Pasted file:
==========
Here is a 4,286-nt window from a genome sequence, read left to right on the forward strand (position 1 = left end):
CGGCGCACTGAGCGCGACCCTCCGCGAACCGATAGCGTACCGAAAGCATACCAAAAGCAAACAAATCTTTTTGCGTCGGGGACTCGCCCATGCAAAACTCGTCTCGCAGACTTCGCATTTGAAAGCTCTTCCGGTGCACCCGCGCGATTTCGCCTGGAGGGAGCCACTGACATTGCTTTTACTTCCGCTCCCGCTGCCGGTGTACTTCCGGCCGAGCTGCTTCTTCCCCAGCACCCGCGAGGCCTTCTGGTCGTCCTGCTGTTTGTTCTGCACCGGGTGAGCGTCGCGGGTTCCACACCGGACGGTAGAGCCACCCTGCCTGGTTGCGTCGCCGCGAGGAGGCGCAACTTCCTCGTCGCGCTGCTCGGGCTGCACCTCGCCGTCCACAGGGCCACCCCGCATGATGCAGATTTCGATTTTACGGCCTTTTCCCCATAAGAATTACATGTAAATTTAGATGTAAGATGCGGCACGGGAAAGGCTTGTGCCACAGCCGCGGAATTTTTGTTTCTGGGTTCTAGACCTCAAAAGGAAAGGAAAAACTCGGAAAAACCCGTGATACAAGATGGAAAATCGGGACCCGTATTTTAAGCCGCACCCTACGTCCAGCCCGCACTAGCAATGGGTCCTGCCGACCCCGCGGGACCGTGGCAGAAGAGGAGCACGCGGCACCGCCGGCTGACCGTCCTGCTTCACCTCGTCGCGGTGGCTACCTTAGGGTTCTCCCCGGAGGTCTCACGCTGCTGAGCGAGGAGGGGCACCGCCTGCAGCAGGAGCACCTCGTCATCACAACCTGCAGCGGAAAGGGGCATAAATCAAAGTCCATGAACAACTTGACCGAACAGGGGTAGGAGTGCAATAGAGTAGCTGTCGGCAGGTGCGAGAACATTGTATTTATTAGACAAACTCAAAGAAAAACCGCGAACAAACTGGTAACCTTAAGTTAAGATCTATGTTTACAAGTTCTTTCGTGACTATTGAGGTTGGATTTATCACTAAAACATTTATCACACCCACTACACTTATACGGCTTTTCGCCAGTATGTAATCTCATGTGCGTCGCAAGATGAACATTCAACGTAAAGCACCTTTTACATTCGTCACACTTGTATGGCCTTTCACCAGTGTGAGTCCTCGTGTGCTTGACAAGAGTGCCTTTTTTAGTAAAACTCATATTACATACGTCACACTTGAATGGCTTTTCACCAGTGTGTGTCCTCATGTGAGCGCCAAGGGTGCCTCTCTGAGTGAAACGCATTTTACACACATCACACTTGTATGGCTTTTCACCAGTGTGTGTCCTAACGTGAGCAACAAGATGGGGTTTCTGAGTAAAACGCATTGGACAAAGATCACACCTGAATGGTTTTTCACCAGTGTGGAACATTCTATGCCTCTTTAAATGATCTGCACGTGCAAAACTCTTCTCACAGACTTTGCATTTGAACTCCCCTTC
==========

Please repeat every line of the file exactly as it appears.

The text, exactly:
Here is a 4,286-nt window from a genome sequence, read left to right on the forward strand (position 1 = left end):
CGGCGCACTGAGCGCGACCCTCCGCGAACCGATAGCGTACCGAAAGCATACCAAAAGCAAACAAATCTTTTTGCGTCGGGGACTCGCCCATGCAAAACTCGTCTCGCAGACTTCGCATTTGAAAGCTCTTCCGGTGCACCCGCGCGATTTCGCCTGGAGGGAGCCACTGACATTGCTTTTACTTCCGCTCCCGCTGCCGGTGTACTTCCGGCCGAGCTGCTTCTTCCCCAGCACCCGCGAGGCCTTCTGGTCGTCCTGCTGTTTGTTCTGCACCGGGTGAGCGTCGCGGGTTCCACACCGGACGGTAGAGCCACCCTGCCTGGTTGCGTCGCCGCGAGGAGGCGCAACTTCCTCGTCGCGCTGCTCGGGCTGCACCTCGCCGTCCACAGGGCCACCCCGCATGATGCAGATTTCGATTTTACGGCCTTTTCCCCATAAGAATTACATGTAAATTTAGATGTAAGATGCGGCACGGGAAAGGCTTGTGCCACAGCCGCGGAATTTTTGTTTCTGGGTTCTAGACCTCAAAAGGAAAGGAAAAACTCGGAAAAACCCGTGATACAAGATGGAAAATCGGGACCCGTATTTTAAGCCGCACCCTACGTCCAGCCCGCACTAGCAATGGGTCCTGCCGACCCCGCGGGACCGTGGCAGAAGAGGAGCACGCGGCACCGCCGGCTGACCGTCCTGCTTCACCTCGTCGCGGTGGCTACCTTAGGGTTCTCCCCGGAGGTCTCACGCTGCTGAGCGAGGAGGGGCACCGCCTGCAGCAGGAGCACCTCGTCATCACAACCTGCAGCGGAAAGGGGCATAAATCAAAGTCCATGAACAACTTGACCGAACAGGGGTAGGAGTGCAATAGAGTAGCTGTCGGCAGGTGCGAGAACATTGTATTTATTAGACAAACTCAAAGAAAAACCGCGAACAAACTGGTAACCTTAAGTTAAGATCTATGTTTACAAGTTCTTTCGTGACTATTGAGGTTGGATTTATCACTAAAACATTTATCACACCCACTACACTTATACGGCTTTTCGCCAGTATGTAATCTCATGTGCGTCGCAAGATGAACATTCAACGTAAAGCACCTTTTACATTCGTCACACTTGTATGGCCTTTCACCAGTGTGAGTCCTCGTGTGCTTGACAAGAGTGCCTTTTTTAGTAAAACTCATATTACATACGTCACACTTGAATGGCTTTTCACCAGTGTGTGTCCTCATGTGAGCGCCAAGGGTGCCTCTCTGAGTGAAACGCATTTTACACACATCACACTTGTATGGCTTTTCACCAGTGTGTGTCCTAACGTGAGCAACAAGATGGGGTTTCTGAGTAAAACGCATTGGACAAAGATCACACCTGAATGGTTTTTCACCAGTGTGGAACATTCTATGCCTCTTTAAATGATCTGCACGTGCAAAACTCTTCTCACAGACTTTGCATTTGAACTCCCCTTC